Yet, the family did not think of leaving. “Leaving where? There was no place to go.… Palestine was not Israel yet, so people didn’t want to go there…. But my sister Miriam made her mind up and said she is going to Palestine. She’s not staying there to wait for Hitler. So, in 1934, she left for Palestine. She married a chalutz. She had to have a dowry to pay for the certificate to enter Palestine. I think it was a couple of thousand leu. It wasn’t much…. In 1932, my oldest sister Rosa went to Belgium as a housemaid and she married into the family.”

Rachel continued to go to school until 8th grade. “It was such a small village, we only had up to 8th grade. No work. A very, sad, dull life.” When she was 18, “I asked my mother to take me to the city. We had family in Grosswardein. She took me there to learn photography, but I wasn’t good enough in photography, so I ended up learning how to sew…. I ate my meals with different families, different days. They call it day eating. It was not a very pleasant thing, but they were very nice. They were all very religious….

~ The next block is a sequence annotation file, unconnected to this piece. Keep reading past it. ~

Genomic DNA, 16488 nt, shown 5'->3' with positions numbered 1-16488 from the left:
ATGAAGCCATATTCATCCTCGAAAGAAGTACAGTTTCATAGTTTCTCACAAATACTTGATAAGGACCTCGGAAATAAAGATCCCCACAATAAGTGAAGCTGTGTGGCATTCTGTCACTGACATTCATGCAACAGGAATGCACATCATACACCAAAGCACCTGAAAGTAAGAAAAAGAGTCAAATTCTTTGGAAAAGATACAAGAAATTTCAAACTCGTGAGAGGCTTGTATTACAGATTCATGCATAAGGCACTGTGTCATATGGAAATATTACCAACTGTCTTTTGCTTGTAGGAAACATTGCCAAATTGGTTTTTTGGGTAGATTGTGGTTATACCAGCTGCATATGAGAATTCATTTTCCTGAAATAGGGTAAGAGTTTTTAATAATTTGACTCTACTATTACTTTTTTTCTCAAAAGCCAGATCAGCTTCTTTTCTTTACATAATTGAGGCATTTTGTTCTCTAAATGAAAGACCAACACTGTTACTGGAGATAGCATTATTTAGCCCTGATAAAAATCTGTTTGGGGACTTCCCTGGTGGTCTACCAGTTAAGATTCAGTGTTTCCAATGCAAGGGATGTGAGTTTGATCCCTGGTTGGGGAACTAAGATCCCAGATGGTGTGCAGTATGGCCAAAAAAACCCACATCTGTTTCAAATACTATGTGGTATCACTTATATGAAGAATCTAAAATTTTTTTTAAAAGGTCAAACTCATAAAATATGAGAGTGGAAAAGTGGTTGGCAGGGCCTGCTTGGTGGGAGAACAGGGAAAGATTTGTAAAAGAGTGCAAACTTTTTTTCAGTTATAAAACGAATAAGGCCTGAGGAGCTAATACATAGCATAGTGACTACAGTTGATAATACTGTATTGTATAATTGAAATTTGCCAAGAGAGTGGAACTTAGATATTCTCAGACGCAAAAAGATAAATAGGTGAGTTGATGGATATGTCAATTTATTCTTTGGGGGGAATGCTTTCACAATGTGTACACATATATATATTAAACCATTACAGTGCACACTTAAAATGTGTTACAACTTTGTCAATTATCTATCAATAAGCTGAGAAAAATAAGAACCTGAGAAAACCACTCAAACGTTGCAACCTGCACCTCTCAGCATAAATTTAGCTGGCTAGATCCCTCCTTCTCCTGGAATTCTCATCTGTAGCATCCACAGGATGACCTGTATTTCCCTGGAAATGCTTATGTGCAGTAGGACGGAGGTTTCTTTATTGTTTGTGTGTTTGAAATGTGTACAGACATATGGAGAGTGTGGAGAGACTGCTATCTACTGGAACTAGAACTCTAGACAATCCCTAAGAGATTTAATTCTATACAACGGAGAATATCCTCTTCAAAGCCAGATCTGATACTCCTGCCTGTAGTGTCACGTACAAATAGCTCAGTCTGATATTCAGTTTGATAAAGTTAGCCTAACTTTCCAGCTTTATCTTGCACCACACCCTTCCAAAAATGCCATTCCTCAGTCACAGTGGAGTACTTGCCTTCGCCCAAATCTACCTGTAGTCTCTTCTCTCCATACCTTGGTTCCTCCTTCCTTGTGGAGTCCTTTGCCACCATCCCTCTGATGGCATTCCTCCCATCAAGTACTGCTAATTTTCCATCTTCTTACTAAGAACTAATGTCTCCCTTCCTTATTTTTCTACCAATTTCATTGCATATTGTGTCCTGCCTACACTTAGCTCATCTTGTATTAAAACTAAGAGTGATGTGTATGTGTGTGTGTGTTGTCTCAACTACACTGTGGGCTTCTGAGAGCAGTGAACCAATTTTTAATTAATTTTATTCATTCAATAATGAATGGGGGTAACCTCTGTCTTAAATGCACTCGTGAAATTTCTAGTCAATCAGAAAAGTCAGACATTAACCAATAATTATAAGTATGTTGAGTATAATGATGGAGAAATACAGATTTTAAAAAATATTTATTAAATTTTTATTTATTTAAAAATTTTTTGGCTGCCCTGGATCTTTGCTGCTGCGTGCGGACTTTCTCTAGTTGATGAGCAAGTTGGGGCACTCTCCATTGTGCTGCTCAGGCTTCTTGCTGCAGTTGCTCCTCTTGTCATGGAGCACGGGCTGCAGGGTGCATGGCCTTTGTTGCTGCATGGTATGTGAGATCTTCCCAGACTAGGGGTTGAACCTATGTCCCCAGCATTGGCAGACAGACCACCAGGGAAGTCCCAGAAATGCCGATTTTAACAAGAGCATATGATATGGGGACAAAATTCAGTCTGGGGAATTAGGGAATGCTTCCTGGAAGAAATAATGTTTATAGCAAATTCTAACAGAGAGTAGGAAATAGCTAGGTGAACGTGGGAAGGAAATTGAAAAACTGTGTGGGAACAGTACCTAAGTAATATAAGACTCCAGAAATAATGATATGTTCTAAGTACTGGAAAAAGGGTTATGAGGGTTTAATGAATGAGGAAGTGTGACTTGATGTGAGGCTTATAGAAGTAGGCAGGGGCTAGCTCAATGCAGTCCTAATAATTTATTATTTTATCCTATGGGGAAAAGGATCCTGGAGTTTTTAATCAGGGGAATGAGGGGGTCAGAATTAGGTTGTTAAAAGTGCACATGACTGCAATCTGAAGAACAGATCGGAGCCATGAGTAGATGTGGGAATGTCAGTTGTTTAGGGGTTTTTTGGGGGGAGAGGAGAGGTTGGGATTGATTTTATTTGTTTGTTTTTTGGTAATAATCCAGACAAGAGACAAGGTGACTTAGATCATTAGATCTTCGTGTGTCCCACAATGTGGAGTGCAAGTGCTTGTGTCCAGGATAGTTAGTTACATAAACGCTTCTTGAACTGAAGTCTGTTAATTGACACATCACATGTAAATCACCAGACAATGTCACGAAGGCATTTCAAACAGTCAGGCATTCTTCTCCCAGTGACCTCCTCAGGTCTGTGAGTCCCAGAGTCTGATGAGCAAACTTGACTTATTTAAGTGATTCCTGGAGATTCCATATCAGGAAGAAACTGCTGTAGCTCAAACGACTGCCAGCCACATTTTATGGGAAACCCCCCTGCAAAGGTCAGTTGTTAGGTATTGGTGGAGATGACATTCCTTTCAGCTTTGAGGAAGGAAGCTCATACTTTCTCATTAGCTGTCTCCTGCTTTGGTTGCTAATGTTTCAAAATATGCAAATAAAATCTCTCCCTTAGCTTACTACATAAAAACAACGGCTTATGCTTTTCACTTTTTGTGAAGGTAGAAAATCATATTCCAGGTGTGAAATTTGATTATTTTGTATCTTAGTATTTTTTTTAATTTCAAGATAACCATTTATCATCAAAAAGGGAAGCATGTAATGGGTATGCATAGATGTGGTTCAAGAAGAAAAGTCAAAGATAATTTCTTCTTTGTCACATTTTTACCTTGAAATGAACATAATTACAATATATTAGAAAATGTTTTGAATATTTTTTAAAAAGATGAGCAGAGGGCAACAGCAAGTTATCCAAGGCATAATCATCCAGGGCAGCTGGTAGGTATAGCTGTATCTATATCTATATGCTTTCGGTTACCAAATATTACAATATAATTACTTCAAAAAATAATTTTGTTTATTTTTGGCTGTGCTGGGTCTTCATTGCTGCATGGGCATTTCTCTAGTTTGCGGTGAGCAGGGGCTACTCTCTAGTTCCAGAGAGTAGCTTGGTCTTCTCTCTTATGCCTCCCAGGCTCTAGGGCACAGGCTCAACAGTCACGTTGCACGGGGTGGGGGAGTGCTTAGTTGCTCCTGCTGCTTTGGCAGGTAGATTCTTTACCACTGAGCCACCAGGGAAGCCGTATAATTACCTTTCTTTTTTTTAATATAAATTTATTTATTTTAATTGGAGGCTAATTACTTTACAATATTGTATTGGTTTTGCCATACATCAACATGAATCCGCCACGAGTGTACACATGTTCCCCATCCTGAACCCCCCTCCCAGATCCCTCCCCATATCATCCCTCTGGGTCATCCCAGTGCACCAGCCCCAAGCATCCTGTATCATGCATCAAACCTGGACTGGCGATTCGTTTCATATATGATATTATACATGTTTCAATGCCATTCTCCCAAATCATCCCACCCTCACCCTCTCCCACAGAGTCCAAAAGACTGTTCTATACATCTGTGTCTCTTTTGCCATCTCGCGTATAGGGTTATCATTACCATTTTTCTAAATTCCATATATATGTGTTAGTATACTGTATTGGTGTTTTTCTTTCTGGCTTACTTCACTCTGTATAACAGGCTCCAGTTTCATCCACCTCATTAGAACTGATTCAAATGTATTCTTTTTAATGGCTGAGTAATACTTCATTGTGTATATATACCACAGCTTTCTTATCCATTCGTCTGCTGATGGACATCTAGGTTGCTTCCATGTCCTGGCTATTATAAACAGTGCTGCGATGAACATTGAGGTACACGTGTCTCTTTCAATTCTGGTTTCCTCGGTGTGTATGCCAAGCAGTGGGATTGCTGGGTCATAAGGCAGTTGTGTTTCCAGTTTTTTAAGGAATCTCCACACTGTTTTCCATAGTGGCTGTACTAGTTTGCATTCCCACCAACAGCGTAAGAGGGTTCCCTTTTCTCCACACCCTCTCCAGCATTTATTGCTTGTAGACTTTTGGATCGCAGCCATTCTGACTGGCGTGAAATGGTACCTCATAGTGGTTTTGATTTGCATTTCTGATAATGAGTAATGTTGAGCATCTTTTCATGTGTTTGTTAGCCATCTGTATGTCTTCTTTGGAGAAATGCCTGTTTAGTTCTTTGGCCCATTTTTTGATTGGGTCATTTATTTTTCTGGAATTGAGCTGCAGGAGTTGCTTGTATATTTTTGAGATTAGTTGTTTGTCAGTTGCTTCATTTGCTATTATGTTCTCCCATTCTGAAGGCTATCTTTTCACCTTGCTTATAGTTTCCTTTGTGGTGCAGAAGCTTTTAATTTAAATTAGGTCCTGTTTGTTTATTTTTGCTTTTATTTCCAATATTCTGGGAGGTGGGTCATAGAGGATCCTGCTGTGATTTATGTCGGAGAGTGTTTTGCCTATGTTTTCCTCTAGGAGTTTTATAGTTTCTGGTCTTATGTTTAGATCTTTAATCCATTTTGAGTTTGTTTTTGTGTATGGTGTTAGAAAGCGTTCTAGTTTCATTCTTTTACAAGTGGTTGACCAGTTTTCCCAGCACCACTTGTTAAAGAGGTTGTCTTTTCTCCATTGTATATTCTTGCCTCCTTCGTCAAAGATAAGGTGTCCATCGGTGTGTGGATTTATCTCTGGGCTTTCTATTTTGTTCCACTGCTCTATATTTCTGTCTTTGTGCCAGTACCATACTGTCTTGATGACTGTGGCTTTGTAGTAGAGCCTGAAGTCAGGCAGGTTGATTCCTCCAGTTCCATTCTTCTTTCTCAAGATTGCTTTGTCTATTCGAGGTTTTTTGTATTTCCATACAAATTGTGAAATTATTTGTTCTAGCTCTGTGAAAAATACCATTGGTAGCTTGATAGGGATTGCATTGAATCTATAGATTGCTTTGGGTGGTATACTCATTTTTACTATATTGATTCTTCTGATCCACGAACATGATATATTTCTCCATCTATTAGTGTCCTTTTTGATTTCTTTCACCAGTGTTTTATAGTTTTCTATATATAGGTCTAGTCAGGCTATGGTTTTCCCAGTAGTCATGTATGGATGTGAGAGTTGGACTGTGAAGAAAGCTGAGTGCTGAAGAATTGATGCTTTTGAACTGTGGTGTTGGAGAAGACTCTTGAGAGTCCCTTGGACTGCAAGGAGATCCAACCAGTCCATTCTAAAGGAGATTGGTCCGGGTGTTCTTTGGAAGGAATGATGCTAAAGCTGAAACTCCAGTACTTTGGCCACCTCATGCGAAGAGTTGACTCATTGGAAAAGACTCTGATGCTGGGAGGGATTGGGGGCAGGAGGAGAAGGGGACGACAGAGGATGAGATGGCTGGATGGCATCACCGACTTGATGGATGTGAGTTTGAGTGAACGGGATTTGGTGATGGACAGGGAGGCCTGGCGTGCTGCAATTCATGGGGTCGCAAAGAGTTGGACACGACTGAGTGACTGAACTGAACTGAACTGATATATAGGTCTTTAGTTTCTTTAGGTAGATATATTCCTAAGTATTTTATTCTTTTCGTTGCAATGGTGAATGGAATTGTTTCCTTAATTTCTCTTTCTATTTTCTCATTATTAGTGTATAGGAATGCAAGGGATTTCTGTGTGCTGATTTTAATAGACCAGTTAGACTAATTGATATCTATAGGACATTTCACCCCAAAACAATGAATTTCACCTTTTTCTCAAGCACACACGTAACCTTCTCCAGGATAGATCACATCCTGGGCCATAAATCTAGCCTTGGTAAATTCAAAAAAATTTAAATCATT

“Then I came home just in time to go to the ghetto. Jews were not allowed to travel anymore. They kicked us off the train in every station and as the train started to move, we jumped back on and we went to the next station and they put us down again. By the time I reached home it was midnight and I was hysterical from so much being abused on and off the train…. I arrived in Leordina in the middle of the night before Pesach. And then the trouble started. They were talking about the ghetto. Sure enough, after Pesach, they put us in the ghetto in Vişeu de Sus, (also Oybervisha or Fels?visó), 10-15 miles away. They didn’t allow us to take too much belongings. We stayed with the Kahana family, the family into which my sister Miriam had married…. We were there from April through May, 1944….